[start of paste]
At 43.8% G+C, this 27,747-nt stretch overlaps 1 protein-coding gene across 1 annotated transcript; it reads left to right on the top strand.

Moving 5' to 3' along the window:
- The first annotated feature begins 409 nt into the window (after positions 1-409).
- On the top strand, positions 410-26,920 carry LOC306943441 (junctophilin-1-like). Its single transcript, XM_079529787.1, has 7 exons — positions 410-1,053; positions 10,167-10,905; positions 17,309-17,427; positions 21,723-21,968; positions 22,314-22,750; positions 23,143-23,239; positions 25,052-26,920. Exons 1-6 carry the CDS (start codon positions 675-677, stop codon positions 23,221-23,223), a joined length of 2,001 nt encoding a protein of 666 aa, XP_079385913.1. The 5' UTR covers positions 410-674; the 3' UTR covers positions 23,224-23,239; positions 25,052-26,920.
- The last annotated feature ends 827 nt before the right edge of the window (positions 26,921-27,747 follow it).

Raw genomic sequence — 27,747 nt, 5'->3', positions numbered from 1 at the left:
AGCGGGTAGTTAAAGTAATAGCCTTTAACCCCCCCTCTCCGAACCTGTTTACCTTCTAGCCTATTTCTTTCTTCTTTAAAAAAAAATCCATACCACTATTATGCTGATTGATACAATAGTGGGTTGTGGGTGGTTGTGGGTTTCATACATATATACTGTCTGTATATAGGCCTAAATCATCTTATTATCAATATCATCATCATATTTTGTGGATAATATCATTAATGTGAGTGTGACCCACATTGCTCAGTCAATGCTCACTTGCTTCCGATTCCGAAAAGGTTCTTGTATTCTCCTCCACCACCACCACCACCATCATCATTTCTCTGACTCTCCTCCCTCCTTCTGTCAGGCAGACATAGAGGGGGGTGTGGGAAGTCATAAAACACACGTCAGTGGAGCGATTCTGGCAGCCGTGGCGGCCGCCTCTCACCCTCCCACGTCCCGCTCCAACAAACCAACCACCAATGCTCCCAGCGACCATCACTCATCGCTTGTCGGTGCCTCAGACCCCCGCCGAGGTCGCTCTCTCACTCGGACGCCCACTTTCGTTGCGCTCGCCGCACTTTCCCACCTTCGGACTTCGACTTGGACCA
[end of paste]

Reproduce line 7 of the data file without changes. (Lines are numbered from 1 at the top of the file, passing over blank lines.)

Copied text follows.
AGCGGGTAGTTAAAGTAATAGCCTTTAACCCCCCCTCTCCGAACCTGTTTACCTTCTAGCCTATTTCTTTCTTCTTTAAAAAAAAATCCATACCACTATTATGCTGATTGATACAATAGTGGGTTGTGGGTGGTTGTGGGTTTCATACATATATACTGTCTGTATATAGGCCTAAATCATCTTATTATCAATATCATCATCATATTTTGTGGATAATATCATTAATGTGAGTGTGACCCACATTGCTCAGTCAATGCTCACTTGCTTCCGATTCCGAAAAGGTTCTTGTATTCTCCTCCACCACCACCACCACCATCATCATTTCTCTGACTCTCCTCCCTCCTTCTGTCAGGCAGACATAGAGGGGGGTGTGGGAAGTCATAAAACACACGTCAGTGGAGCGATTCTGGCAGCCGTGGCGGCCGCCTCTCACCCTCCCACGTCCCGCTCCAACAAACCAACCACCAATGCTCCCAGCGACCATCACTCATCGCTTGTCGGTGCCTCAGACCCCCGCCGAGGTCGCTCTCTCACTCGGACGCCCACTTTCGTTGCGCTCGCCGCACTTTCCCACCTTCGGACTTCGACTTGGACCA